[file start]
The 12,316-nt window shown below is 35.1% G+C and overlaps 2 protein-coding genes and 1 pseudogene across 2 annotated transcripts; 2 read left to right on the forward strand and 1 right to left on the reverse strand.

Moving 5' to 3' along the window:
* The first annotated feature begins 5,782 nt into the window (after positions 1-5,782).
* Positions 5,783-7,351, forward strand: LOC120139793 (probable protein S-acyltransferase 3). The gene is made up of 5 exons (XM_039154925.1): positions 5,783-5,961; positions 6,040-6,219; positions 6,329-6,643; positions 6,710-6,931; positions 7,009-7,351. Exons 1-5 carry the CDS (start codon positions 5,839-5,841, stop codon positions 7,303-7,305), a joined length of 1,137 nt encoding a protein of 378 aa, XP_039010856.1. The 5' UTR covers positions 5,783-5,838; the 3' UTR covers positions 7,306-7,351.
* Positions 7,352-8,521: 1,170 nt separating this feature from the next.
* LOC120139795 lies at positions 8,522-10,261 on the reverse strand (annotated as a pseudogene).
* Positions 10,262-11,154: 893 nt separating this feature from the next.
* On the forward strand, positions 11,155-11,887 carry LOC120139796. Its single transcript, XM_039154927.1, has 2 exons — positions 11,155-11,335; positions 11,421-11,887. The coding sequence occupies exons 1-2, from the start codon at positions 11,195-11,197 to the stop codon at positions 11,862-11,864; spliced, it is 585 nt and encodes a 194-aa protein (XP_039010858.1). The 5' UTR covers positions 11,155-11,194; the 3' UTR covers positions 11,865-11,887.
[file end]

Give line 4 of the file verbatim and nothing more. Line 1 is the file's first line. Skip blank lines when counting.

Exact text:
* Positions 5,783-7,351, forward strand: LOC120139793 (probable protein S-acyltransferase 3). The gene is made up of 5 exons (XM_039154925.1): positions 5,783-5,961; positions 6,040-6,219; positions 6,329-6,643; positions 6,710-6,931; positions 7,009-7,351. Exons 1-5 carry the CDS (start codon positions 5,839-5,841, stop codon positions 7,303-7,305), a joined length of 1,137 nt encoding a protein of 378 aa, XP_039010856.1. The 5' UTR covers positions 5,783-5,838; the 3' UTR covers positions 7,306-7,351.